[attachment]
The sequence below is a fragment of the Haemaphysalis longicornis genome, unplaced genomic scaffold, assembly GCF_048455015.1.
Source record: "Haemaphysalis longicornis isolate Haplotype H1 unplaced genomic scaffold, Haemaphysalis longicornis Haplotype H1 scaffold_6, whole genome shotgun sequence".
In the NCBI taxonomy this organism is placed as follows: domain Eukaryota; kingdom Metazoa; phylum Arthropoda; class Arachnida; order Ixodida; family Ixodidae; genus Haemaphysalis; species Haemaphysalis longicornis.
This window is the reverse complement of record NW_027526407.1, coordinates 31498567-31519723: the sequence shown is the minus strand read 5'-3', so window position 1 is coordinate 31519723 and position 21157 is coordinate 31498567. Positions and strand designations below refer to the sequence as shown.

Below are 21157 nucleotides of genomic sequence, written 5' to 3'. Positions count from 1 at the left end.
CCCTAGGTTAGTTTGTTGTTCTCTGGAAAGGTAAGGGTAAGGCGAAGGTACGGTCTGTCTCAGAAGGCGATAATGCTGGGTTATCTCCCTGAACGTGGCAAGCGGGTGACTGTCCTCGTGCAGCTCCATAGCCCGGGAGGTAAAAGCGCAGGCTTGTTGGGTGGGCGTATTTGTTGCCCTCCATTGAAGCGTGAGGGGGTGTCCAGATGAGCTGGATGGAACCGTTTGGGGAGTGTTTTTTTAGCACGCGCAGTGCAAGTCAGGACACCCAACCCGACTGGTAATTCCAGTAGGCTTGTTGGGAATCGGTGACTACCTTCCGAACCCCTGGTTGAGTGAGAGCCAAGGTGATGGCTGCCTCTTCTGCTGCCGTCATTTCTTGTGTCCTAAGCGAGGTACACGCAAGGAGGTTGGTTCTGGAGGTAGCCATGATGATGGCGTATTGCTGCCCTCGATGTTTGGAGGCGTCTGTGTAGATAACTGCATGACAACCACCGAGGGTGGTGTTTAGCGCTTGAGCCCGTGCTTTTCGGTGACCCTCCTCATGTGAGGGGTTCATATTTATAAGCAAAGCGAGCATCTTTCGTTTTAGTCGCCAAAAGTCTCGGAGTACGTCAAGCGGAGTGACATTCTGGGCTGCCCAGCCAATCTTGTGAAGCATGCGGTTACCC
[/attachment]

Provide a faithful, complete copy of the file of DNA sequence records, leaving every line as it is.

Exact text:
The sequence below is a fragment of the Haemaphysalis longicornis genome, unplaced genomic scaffold, assembly GCF_048455015.1.
Source record: "Haemaphysalis longicornis isolate Haplotype H1 unplaced genomic scaffold, Haemaphysalis longicornis Haplotype H1 scaffold_6, whole genome shotgun sequence".
In the NCBI taxonomy this organism is placed as follows: domain Eukaryota; kingdom Metazoa; phylum Arthropoda; class Arachnida; order Ixodida; family Ixodidae; genus Haemaphysalis; species Haemaphysalis longicornis.
This window is the reverse complement of record NW_027526407.1, coordinates 31498567-31519723: the sequence shown is the minus strand read 5'-3', so window position 1 is coordinate 31519723 and position 21157 is coordinate 31498567. Positions and strand designations below refer to the sequence as shown.

Below are 21157 nucleotides of genomic sequence, written 5' to 3'. Positions count from 1 at the left end.
CCCTAGGTTAGTTTGTTGTTCTCTGGAAAGGTAAGGGTAAGGCGAAGGTACGGTCTGTCTCAGAAGGCGATAATGCTGGGTTATCTCCCTGAACGTGGCAAGCGGGTGACTGTCCTCGTGCAGCTCCATAGCCCGGGAGGTAAAAGCGCAGGCTTGTTGGGTGGGCGTATTTGTTGCCCTCCATTGAAGCGTGAGGGGGTGTCCAGATGAGCTGGATGGAACCGTTTGGGGAGTGTTTTTTTAGCACGCGCAGTGCAAGTCAGGACACCCAACCCGACTGGTAATTCCAGTAGGCTTGTTGGGAATCGGTGACTACCTTCCGAACCCCTGGTTGAGTGAGAGCCAAGGTGATGGCTGCCTCTTCTGCTGCCGTCATTTCTTGTGTCCTAAGCGAGGTACACGCAAGGAGGTTGGTTCTGGAGGTAGCCATGATGATGGCGTATTGCTGCCCTCGATGTTTGGAGGCGTCTGTGTAGATAACTGCATGACAACCACCGAGGGTGGTGTTTAGCGCTTGAGCCCGTGCTTTTCGGTGACCCTCCTCATGTGAGGGGTTCATATTTATAAGCAAAGCGAGCATCTTTCGTTTTAGTCGCCAAAAGTCTCGGAGTACGTCAAGCGGAGTGACATTCTGGGCTGCCCAGCCAATCTTGTGAAGCATGCGGTTACCC